The following is a guest post about small business travel. If interested in submitting a guest post please read my guest post policy and then contact me.
To say it’s been a bumpy ride for the global economy in the past few years is an understatement. It’s been a long, hard journey and while some businesses have managed to stay afloat – and even profitable – during this time, others have not fared so well.
However, after a few turbulent years, talk of growth is finally in the air. With the International Monetary Fund (IMF) expecting growth of 3.7% this year – the highest since the crash – the world economy is showing encouraging signs of recovery, and with GDP expected to recover to pre-crisis levels of income this year the UK is expected to do well out of this.
Small businesses play a key role in the global economy
The role that small business plays in economic recovery is increasingly under the spotlight. SMEs (small and medium-sized enterprises) are widely accepted to be a barometer of an economy’s overall health. When small businesses thrive it means that growth is moving in the right direction and that commercial activity is increasing.
According to the director-general of the British Chambers of Commerce, John Longworth, the economy will achieve sustainable growth in 2014 if Britain becomes a “national incubator” for small businesses.
However, small businesses can only get the wheels turning on the global economic recovery if they are run effectively. The global nature of business that the internet has introduced means companies can sell their wares to the world from a base location, and that speaking with and meeting clients, customers and suppliers in other locations is becoming much more common.
While many businesses have turned to virtual meetings in the wake of the economic crisis, meeting clients face-to-face, wherever they are in the world, is not only lucrative to the company itself but also a bonus for the wider economy.
The importance of business travel to the wider economy
According to a report from the World Travel and Tourism Council entitled Business Travel: A Catalyst for Economic Performance, business travel dramatically ramps up global corporate productivity, yielding a return on investment of 10:1. It also highlighted that if business travel were cut by 25% over two consecutive years, global GDP would be 5% lower than would otherwise be the case after a five-year period.
Business travel is also of the utmost importance to the business itself. The majority of international travellers feel it is “very” or “extremely” important to travel to international subsidiaries in order to expand business in international markets (70%) and to invest internationally (65%). What’s more, global business travellers estimate that a face-to-face meeting can convert around 50% of their prospective customers to new customers, compared with 31% without such a meeting.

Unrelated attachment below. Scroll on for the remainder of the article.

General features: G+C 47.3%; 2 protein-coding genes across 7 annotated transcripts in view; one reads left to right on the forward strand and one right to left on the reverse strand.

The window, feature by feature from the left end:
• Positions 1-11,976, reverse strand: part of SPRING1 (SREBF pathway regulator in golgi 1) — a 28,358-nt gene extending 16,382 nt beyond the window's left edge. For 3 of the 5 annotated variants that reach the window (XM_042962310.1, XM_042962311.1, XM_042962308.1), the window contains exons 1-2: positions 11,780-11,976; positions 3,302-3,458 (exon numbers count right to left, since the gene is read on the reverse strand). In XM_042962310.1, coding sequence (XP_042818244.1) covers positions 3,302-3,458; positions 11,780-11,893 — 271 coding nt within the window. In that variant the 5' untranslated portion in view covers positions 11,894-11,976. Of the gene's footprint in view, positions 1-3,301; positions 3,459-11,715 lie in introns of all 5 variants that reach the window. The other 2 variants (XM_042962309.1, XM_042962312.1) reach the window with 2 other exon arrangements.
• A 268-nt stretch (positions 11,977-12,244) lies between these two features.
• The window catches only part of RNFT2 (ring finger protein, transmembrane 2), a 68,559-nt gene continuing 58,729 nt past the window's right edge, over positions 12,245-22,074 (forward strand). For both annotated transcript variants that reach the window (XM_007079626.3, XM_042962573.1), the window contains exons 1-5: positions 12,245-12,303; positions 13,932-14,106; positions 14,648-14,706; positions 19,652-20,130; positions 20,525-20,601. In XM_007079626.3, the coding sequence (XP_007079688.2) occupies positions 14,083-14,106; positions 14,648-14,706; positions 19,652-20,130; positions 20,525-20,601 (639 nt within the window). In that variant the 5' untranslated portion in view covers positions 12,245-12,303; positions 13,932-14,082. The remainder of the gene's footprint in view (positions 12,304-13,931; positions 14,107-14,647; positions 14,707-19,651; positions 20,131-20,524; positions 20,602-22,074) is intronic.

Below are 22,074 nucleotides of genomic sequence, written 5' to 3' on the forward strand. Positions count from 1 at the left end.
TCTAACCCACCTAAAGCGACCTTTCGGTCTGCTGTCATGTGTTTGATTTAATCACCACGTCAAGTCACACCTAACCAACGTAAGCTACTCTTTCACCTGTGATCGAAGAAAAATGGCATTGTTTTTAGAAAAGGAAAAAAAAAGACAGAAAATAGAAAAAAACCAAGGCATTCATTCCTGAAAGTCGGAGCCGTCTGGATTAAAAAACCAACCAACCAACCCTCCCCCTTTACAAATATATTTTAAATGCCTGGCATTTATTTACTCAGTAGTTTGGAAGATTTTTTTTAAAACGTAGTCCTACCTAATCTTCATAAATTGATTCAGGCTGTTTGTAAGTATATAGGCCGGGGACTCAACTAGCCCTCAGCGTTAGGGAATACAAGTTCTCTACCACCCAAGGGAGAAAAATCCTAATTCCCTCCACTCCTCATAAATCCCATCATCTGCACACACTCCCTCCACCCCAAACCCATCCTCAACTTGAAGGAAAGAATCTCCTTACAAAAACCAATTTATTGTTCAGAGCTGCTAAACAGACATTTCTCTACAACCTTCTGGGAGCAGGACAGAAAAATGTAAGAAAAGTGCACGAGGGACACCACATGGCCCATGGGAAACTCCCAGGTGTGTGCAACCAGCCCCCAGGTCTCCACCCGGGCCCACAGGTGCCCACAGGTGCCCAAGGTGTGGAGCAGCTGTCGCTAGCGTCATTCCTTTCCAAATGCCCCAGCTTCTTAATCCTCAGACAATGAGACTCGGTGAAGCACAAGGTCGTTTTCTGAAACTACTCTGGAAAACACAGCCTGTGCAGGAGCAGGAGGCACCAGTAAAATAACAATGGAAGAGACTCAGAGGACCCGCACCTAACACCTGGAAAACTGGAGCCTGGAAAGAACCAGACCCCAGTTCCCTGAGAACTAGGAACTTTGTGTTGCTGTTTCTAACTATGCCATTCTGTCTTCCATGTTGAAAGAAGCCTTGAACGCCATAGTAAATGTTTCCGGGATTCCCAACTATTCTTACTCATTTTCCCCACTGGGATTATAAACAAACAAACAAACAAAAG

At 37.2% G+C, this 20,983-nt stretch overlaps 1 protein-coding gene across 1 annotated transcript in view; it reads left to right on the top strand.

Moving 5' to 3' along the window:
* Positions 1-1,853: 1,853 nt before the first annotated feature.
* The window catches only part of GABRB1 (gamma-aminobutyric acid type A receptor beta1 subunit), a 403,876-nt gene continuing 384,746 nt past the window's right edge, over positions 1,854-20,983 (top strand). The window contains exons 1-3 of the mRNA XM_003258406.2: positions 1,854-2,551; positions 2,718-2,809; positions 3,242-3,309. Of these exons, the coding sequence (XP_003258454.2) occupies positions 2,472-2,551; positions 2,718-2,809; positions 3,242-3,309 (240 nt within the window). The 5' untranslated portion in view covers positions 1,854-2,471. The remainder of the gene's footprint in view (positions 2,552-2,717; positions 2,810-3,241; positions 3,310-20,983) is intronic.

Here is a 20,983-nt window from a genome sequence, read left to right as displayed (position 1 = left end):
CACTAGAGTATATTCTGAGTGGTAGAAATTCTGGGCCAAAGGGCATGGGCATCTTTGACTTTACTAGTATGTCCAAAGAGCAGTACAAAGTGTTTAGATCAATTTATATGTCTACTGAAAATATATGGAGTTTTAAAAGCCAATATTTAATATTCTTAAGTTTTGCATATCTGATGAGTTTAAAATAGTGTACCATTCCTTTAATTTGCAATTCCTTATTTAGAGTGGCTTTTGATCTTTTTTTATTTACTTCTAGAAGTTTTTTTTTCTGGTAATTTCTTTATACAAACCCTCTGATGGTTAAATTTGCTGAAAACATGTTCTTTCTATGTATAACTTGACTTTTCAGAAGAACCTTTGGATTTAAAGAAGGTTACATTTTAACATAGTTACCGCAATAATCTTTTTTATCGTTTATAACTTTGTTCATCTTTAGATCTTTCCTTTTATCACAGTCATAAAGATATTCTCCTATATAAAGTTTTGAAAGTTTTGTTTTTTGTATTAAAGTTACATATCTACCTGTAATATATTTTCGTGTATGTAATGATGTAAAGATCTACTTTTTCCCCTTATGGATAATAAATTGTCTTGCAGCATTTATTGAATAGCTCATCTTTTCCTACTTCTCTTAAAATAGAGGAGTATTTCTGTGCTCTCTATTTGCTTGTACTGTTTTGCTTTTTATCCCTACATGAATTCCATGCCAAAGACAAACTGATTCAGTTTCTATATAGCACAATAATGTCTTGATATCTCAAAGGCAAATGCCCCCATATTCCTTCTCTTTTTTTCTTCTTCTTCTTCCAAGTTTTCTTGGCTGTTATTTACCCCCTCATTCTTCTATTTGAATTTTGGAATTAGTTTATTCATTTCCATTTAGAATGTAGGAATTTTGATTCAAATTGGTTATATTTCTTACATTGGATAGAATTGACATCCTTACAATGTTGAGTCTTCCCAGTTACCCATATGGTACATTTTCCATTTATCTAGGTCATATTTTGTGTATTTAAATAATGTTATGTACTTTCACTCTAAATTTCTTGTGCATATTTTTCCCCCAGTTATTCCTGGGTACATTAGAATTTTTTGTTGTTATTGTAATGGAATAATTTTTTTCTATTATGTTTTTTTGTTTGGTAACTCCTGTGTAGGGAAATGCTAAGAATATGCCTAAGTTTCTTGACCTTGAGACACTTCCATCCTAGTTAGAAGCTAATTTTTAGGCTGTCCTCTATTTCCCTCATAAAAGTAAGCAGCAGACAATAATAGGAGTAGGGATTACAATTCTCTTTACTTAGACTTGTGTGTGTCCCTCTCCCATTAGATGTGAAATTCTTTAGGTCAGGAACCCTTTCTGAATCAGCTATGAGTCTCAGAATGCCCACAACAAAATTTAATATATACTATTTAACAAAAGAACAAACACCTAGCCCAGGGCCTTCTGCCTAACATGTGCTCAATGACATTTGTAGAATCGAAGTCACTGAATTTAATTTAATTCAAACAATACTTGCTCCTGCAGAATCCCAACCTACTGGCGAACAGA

Small businesses are constantly on the lookout for new custom to provide them with the funds they need to expand their product portfolio, services and team. Therefore, corporate travel is not an opportunity growing businesses can afford to miss.
Running a small business is very different from the way in which larger corporations can work. Constraints on time and limitations on budgets and manpower mean that effective management is a prerequisite for success.
A large company will have dedicated staff for each role but in a small business you can find yourself being a bookkeeper, manufacturer, salesperson and the one responsible for purchases and acquisitions too.
Being your own travel agent is just one of the many hats you might have to wear running your own small business. When it comes to time management, knowing how to book flights can be a steep learning curve. Not only is there the question of packing as much in as possible in a small time frame, but the management of the financial aspects can also be difficult.
When you’ve organised a few business trips, you’ll find that the process not only becomes quicker but also that you’ll know which airlines and accommodation best suit your needs and budget. Using the same services repeatedly means you and your staff are in familiar surroundings wherever you are in the world – and you might even be in a position to negotiate prices after a short time.
Finance-wise, using business cards is one sure-fire way to keep things under control. Not only can you use large outlays such as air fares and hotel costs to earn rewards but you can also earn extra rewards simply by using your card. What’s more, having access to 24 hour customer support while you are on the road can be of far more practical use than simply just giving you extra peace of mind.
One of the benefits of booking your own business travel is that your schedules and itineraries are completely under your control, which means you have the flexibility to pack in as much as you need to get the job done – or the deal sealed. Alternatively, you could outsource travel organisation to a travel management company (TMC), which will relieve you of the stress and give you precious time to work on other aspects of the business.
Time is one of the most valuable resources for any small business, so careful management when it comes to travel or any other aspect of the company is a crucial strategy for success.